The rudder’s movement should be unimpeded as it swings approximately 35° in either direction, making no contact with hull or propeller. Just as important as the rudder travel is how its movement is checked. Other than for the smallest runabouts with jacketed cables, all inboard rudders should rely on hydraulic cylinders to check rudder travel (provided they are designed to do so, and most are) or be equipped with robust stops. Stops must be integral to the hull, supported by substantial tabbing or a welded and through-bolted structure for fiberglass vessels, or by welded angle and shelves for metallic hulls.
Some steering systems, such as pull-pull and certain geared drag-link units, are available with integral stops, but for nonhydraulic systems, keep in mind that rudder stops must be capable of withstanding violent forces when the vessel is backing down hard and the wheel is let go. While this should be avoided, the possibility always exists (especially on sailing vessels with twin spade rudders), and it often places the greatest load on the rudder, stops, and whatever the stops contact—typically the quadrant or tiller arm. In the event of a rudder-linkage failure, the stops may have to absorb substantial shock loads while preventing the rudder from striking and jamming against the hull or the prop.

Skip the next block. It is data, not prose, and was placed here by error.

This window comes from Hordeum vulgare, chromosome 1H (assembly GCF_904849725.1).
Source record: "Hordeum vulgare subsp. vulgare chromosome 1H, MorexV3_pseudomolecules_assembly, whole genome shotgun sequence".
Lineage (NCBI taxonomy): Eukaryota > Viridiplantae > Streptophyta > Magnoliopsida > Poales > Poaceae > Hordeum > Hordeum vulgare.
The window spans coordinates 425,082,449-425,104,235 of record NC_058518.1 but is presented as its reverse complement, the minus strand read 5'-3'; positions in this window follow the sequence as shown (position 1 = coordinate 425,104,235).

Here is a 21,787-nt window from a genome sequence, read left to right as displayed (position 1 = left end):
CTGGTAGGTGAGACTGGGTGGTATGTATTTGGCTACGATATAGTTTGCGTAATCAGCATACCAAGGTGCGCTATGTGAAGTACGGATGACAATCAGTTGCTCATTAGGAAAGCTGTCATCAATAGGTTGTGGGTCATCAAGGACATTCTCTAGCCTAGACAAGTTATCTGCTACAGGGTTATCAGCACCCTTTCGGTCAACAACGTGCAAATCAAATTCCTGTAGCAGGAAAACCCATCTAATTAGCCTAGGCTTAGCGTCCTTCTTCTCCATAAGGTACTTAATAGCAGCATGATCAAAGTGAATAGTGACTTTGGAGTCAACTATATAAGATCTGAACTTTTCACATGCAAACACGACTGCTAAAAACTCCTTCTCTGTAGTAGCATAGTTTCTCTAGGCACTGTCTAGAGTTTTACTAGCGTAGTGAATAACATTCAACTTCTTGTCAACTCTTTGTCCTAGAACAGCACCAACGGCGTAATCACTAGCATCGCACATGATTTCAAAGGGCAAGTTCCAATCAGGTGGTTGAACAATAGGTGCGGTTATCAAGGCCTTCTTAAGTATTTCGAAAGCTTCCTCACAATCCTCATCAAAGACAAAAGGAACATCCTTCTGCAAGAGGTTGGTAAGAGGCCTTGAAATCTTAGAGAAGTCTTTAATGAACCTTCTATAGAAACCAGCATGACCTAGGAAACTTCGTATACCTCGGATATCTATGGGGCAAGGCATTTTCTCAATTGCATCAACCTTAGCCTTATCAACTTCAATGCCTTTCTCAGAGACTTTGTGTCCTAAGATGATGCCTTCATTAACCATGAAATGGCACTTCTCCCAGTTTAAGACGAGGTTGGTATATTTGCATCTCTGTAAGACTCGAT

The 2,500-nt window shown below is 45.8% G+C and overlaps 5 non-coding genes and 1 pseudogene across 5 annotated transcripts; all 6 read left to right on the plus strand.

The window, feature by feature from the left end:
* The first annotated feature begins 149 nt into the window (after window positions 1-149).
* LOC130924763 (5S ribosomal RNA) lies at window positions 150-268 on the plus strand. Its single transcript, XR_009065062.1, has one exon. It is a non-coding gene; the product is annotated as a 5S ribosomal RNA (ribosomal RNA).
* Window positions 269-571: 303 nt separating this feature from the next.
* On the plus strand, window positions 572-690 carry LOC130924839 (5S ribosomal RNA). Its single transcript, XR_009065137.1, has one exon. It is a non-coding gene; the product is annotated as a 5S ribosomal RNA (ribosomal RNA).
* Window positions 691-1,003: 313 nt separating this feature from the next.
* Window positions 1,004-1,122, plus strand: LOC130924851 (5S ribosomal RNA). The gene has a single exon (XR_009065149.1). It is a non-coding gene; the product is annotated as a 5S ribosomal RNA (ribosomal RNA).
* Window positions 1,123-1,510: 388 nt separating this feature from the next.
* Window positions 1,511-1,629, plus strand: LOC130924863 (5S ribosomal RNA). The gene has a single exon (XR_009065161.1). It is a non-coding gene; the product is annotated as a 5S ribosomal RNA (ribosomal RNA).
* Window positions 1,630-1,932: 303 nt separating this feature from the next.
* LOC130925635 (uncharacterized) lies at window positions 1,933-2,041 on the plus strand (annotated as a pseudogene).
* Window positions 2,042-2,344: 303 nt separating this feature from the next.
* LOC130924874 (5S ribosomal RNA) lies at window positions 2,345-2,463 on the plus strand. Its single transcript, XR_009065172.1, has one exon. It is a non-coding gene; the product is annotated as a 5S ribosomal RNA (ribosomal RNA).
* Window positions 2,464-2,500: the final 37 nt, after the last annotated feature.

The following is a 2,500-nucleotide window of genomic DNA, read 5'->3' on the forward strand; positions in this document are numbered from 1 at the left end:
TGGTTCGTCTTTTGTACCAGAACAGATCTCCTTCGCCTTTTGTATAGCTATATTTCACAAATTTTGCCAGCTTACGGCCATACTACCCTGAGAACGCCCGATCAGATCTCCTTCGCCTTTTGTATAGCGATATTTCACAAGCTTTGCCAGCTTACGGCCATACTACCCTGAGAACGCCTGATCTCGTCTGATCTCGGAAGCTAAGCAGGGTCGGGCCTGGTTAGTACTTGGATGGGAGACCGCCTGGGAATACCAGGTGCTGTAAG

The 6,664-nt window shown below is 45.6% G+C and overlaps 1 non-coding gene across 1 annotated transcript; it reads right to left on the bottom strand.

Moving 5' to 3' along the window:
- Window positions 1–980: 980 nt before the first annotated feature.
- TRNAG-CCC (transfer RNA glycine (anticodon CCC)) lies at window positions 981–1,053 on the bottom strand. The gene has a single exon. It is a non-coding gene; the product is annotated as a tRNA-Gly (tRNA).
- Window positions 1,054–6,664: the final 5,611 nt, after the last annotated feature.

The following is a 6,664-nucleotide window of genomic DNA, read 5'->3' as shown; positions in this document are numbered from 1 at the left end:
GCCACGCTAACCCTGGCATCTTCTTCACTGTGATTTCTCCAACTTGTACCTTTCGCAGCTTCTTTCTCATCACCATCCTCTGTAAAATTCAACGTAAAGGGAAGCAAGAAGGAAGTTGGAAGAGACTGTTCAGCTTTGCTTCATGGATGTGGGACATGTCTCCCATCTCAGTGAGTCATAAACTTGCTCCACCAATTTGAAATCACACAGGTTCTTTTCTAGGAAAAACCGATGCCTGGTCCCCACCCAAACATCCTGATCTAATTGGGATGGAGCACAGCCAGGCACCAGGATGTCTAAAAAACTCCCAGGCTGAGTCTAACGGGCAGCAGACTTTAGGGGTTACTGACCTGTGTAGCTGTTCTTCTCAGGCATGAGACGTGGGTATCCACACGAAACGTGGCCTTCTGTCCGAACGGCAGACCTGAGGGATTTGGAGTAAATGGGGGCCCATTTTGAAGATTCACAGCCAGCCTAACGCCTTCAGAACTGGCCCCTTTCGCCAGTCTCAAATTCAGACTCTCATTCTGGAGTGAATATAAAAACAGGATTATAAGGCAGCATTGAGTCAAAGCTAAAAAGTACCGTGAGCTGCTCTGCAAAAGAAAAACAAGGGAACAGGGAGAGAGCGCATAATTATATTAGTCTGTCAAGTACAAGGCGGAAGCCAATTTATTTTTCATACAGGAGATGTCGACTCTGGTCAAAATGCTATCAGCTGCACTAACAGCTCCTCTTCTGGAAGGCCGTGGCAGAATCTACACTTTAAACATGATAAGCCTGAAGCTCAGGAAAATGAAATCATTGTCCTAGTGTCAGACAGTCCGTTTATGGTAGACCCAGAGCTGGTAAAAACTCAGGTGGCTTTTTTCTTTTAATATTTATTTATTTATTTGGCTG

About the Author: For many years a full-service yard manager, Steve now works with boatbuilders and owners and others in the industry as Steve D’Antonio Marine Consulting. He is an ABYC-certified Master Technician, and sits on that organization’s Hull and Piping Project Technical Committee. He’s also the technical editor of Professional BoatBuilder.